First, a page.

Much as we all love Chesapeake Bay fishing, sometimes a change of pace is in order. Maybe your favorite fishing rod just fell overboard, perhaps the winds are too strong, or you might just feel like you need to break out of the usual mold — whatever the reason may be, sometimes we anglers feel the urge to capture critters that don’t have scales and tails. In that case…

crabs and clams
You're feeling the urge to engage in some alternative harvest? Crabs and clams are out there waiting to be caught!

On the Bay: Catching Crabs

Crabbing can be productive with pull traps, via running a trot line, or just plain old chicken-necking. Check out these quick tips to make sure your crabbing ventures are fruitful:

  • During the middle of summer boat traffic can cause lots of wakes, which shake the crabs off your trot-line before you can get to them. Combat this by laying the line with extra slack. You’ll have less time to scoop as the crabs may not be within sight until they’re just a few feet away, but when a wake rocks your boat it won’t shake dozens of baits all at once.
  • Yes, crabs will eat about anything. But if you use relatively fresh bait, you will catch more of them than you will using that old, nasty, freezer-burned stuff left over from last year.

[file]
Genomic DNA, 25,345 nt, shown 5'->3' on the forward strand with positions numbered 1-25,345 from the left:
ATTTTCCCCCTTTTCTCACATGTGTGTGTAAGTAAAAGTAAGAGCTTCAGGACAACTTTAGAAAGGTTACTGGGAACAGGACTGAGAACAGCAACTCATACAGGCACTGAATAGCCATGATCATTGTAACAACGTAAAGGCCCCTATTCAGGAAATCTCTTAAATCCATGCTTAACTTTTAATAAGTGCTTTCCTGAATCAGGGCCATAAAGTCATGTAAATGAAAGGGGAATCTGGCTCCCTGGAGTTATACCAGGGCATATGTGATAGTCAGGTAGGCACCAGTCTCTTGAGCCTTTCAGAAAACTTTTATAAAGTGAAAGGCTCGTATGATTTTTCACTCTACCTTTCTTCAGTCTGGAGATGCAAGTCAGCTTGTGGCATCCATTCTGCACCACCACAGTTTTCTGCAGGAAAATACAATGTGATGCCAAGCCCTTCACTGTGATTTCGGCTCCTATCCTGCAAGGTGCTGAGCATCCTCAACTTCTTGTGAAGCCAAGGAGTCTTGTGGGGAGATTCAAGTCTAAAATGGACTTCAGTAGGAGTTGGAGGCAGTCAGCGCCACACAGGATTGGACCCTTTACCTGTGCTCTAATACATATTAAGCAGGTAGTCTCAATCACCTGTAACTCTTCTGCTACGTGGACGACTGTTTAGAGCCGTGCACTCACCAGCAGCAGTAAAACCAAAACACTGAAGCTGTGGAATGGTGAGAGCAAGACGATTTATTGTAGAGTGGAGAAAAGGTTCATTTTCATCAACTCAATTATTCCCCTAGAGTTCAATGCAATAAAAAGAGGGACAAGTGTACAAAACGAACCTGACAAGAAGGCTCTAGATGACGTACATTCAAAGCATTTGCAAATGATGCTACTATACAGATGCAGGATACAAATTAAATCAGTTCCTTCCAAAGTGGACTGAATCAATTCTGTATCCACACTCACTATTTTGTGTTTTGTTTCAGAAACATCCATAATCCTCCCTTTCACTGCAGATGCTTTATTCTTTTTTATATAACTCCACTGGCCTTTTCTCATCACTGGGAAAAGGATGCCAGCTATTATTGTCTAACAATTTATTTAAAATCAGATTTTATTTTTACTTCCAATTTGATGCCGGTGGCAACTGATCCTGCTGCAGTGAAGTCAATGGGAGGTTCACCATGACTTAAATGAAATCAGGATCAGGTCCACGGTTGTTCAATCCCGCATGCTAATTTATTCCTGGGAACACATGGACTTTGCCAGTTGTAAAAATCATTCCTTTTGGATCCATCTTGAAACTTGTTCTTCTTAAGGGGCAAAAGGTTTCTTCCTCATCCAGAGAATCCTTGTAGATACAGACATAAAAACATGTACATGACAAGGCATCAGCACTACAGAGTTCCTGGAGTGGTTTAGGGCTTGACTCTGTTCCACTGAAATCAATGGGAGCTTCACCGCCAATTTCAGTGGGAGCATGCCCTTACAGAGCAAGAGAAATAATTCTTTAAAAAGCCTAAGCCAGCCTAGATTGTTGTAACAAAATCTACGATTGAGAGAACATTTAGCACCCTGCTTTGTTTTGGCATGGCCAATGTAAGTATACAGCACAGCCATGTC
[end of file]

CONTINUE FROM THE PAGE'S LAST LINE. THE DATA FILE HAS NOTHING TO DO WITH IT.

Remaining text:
• When chicken-necking off a pier it’s tempting to set all your lines in deep water, but try some shallow. On occasion the lines just deep enough that you can’t see the bait will catch more crabs than the ones at the end of the pier.

At the Beach: Digging Clams

Digging clams in the seaside bays is pretty darn easy, and the best part is that those clams never try to swim away nor do they fail to bite. If you don't know where to find them or how to locate clams in the bottom, however, your feast will face some serious delays. So:

  • Look for clams in areas where there’s flat, sandy-mucky bottom with knee deep (low tide) to waist deep (high tide) depths. Soft sand generally isn’t as good and hard sand is tough to dig in.
  • If you don’t have a clam rake and it’s high tide, carry a dip net with you. Then when you wiggle a clam out of the sand with your foot, you can lower the net and kick it in to retrieve it without ducking your head underwater.
  • If you’re walking in from a public access point, bring a pair of water shoes and walk several hundred yards before you even start looking for clams. Usually, spots close to public access are picked over by midsummer and the farther you walk, the better the clamming is likely to be.

Check out the Fish and Hunt Maryland Crabs pages for more intel on crabbing, and check out the Chincoteague USFWS Fishing page for some solid intel on coastal clamming.